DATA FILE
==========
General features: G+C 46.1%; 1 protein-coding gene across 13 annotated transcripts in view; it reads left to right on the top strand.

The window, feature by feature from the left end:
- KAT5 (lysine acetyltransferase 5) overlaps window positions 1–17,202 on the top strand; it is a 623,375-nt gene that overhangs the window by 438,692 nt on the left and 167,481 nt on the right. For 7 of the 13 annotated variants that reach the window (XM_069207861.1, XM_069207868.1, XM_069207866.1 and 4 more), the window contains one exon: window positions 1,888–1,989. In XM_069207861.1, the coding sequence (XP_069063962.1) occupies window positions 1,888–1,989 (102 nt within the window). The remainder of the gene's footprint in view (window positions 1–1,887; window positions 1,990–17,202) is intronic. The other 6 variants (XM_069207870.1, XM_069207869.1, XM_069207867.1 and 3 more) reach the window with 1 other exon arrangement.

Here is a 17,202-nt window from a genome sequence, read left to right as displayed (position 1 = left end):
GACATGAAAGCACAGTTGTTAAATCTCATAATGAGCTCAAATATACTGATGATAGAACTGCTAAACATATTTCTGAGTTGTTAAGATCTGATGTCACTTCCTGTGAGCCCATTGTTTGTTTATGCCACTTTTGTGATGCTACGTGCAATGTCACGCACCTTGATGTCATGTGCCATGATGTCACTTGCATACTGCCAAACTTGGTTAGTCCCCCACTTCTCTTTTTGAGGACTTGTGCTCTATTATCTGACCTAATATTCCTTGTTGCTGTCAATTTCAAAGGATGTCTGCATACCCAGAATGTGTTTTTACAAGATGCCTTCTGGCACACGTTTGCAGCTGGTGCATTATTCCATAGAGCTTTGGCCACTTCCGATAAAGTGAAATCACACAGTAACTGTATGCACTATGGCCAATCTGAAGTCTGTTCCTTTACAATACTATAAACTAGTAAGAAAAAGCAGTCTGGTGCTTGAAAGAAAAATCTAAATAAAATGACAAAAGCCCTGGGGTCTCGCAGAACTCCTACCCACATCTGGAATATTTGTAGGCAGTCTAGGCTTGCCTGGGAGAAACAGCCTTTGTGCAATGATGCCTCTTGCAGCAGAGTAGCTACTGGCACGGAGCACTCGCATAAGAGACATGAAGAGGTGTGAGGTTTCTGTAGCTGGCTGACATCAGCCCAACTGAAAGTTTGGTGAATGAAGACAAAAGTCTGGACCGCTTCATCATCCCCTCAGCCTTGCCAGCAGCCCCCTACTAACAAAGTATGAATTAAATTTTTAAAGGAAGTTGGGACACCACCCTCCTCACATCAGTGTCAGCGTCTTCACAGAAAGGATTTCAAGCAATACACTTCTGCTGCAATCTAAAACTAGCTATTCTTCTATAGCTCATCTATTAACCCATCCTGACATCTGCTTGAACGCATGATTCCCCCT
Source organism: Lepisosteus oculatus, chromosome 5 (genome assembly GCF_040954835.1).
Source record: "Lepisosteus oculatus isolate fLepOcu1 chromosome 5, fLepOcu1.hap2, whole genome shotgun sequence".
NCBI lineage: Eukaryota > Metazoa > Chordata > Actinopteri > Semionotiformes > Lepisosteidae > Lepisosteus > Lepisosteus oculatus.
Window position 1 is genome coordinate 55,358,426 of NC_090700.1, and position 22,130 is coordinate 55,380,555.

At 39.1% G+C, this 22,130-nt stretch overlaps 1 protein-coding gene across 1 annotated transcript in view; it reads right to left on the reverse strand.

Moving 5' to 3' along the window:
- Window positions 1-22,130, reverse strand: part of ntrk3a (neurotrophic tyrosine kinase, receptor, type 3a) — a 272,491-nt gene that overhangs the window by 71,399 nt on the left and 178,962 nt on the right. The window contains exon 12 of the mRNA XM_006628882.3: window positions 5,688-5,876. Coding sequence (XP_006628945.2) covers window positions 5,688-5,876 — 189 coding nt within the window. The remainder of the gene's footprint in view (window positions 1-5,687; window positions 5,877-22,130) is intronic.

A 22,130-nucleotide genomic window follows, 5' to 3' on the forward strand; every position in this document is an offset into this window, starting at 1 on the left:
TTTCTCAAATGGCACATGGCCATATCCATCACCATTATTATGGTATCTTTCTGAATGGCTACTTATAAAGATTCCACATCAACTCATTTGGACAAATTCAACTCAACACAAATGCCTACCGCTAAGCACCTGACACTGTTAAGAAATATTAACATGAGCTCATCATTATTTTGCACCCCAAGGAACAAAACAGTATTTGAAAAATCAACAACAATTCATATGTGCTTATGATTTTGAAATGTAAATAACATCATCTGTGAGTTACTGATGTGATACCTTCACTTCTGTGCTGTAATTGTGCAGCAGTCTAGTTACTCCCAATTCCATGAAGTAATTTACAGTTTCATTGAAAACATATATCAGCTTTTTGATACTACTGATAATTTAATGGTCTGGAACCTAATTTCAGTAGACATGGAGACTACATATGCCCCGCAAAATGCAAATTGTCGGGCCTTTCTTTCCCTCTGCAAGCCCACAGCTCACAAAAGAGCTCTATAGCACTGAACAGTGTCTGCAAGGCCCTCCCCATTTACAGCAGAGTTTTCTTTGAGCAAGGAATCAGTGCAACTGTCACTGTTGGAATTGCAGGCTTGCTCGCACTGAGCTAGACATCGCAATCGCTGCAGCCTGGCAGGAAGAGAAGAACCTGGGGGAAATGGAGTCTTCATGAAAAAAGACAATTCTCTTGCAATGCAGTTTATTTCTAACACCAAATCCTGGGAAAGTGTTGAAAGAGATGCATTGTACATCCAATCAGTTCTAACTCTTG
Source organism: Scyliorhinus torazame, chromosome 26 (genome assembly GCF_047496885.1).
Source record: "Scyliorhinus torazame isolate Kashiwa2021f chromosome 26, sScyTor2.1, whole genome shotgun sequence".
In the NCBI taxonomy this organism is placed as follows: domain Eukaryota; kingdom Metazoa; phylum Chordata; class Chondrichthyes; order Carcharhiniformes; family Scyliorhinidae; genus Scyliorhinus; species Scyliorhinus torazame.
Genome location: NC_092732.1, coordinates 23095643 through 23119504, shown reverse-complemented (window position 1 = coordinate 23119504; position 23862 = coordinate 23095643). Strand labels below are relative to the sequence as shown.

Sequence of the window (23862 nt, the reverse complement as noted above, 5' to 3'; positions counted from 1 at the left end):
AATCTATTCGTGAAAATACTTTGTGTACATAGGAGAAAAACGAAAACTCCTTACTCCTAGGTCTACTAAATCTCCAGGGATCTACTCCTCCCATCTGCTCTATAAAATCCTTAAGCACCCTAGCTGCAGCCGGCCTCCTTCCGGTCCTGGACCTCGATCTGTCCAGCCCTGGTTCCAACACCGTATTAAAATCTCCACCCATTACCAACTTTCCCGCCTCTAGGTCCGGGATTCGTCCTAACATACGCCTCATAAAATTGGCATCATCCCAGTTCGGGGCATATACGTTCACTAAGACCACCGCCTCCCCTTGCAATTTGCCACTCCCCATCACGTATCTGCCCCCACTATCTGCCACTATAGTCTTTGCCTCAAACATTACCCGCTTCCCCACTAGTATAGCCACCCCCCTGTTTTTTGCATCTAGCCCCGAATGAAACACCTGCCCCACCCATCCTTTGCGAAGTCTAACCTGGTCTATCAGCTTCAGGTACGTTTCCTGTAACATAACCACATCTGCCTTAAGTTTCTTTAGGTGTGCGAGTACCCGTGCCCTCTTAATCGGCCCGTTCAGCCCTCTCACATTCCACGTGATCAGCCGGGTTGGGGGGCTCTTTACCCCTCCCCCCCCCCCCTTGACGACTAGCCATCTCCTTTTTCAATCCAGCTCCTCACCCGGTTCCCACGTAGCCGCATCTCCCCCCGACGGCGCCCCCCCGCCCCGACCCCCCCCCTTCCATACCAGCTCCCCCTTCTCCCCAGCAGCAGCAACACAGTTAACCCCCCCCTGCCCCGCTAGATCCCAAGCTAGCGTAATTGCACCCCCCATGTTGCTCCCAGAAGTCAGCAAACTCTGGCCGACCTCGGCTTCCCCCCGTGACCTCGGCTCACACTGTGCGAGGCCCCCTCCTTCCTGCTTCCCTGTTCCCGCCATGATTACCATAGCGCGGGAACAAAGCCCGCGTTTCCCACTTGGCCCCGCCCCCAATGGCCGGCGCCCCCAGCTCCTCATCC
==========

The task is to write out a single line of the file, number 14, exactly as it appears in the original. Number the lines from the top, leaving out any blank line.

TTTCTCAAATGGCACATGGCCATATCCATCACCATTATTATGGTATCTTTCTGAATGGCTACTTATAAAGATTCCACATCAACTCATTTGGACAAATTCAACTCAACACAAATGCCTACCGCTAAGCACCTGACACTGTTAAGAAATATTAACATGAGCTCATCATTATTTTGCACCCCAAGGAACAAAACAGTATTTGAAAAATCAACAACAATTCATATGTGCTTATGATTTTGAAATGTAAATAACATCATCTGTGAGTTACTGATGTGATACCTTCACTTCTGTGCTGTAATTGTGCAGCAGTCTAGTTACTCCCAATTCCATGAAGTAATTTACAGTTTCATTGAAAACATATATCAGCTTTTTGATACTACTGATAATTTAATGGTCTGGAACCTAATTTCAGTAGACATGGAGACTACATATGCCCCGCAAAATGCAAATTGTCGGGCCTTTCTTTCCCTCTGCAAGCCCACAGCTCACAAAAGAGCTCTATAGCACTGAACAGTGTCTGCAAGGCCCTCCCCATTTACAGCAGAGTTTTCTTTGAGCAAGGAATCAGTGCAACTGTCACTGTTGGAATTGCAGGCTTGCTCGCACTGAGCTAGACATCGCAATCGCTGCAGCCTGGCAGGAAGAGAAGAACCTGGGGGAAATGGAGTCTTCATGAAAAAAGACAATTCTCTTGCAATGCAGTTTATTTCTAACACCAAATCCTGGGAAAGTGTTGAAAGAGATGCATTGTACATCCAATCAGTTCTAACTCTTG